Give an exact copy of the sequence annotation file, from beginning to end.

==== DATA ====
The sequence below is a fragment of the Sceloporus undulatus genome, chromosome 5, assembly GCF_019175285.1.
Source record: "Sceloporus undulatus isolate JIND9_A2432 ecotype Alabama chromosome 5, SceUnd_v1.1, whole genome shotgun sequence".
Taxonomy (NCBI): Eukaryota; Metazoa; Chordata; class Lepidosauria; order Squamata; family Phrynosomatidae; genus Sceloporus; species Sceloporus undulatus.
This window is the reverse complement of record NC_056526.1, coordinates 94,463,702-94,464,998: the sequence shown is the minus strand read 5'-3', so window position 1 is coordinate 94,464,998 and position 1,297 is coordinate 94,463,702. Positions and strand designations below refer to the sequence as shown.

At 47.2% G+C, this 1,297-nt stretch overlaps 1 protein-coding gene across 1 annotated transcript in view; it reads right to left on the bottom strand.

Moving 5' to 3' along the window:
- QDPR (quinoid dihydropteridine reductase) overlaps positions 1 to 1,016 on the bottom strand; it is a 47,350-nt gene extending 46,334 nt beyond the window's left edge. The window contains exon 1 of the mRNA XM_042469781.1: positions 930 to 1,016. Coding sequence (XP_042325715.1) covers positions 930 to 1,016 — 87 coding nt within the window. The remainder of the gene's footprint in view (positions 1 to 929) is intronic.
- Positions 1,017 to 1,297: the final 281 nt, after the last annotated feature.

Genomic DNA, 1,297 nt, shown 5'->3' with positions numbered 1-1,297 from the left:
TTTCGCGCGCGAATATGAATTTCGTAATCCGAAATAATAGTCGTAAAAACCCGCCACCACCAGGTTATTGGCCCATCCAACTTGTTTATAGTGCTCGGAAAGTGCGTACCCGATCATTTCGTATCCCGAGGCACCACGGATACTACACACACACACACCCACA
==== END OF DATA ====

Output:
The sequence below is a fragment of the Sceloporus undulatus genome, chromosome 5, assembly GCF_019175285.1.
Source record: "Sceloporus undulatus isolate JIND9_A2432 ecotype Alabama chromosome 5, SceUnd_v1.1, whole genome shotgun sequence".
Taxonomy (NCBI): Eukaryota; Metazoa; Chordata; class Lepidosauria; order Squamata; family Phrynosomatidae; genus Sceloporus; species Sceloporus undulatus.
This window is the reverse complement of record NC_056526.1, coordinates 94,463,702-94,464,998: the sequence shown is the minus strand read 5'-3', so window position 1 is coordinate 94,464,998 and position 1,297 is coordinate 94,463,702. Positions and strand designations below refer to the sequence as shown.

At 47.2% G+C, this 1,297-nt stretch overlaps 1 protein-coding gene across 1 annotated transcript in view; it reads right to left on the bottom strand.

Moving 5' to 3' along the window:
- QDPR (quinoid dihydropteridine reductase) overlaps positions 1 to 1,016 on the bottom strand; it is a 47,350-nt gene extending 46,334 nt beyond the window's left edge. The window contains exon 1 of the mRNA XM_042469781.1: positions 930 to 1,016. Coding sequence (XP_042325715.1) covers positions 930 to 1,016 — 87 coding nt within the window. The remainder of the gene's footprint in view (positions 1 to 929) is intronic.
- Positions 1,017 to 1,297: the final 281 nt, after the last annotated feature.

Genomic DNA, 1,297 nt, shown 5'->3' with positions numbered 1-1,297 from the left:
TTTCGCGCGCGAATATGAATTTCGTAATCCGAAATAATAGTCGTAAAAACCCGCCACCACCAGGTTATTGGCCCATCCAACTTGTTTATAGTGCTCGGAAAGTGCGTACCCGATCATTTCGTATCCCGAGGCACCACGGATACTACACACACACACACCCACA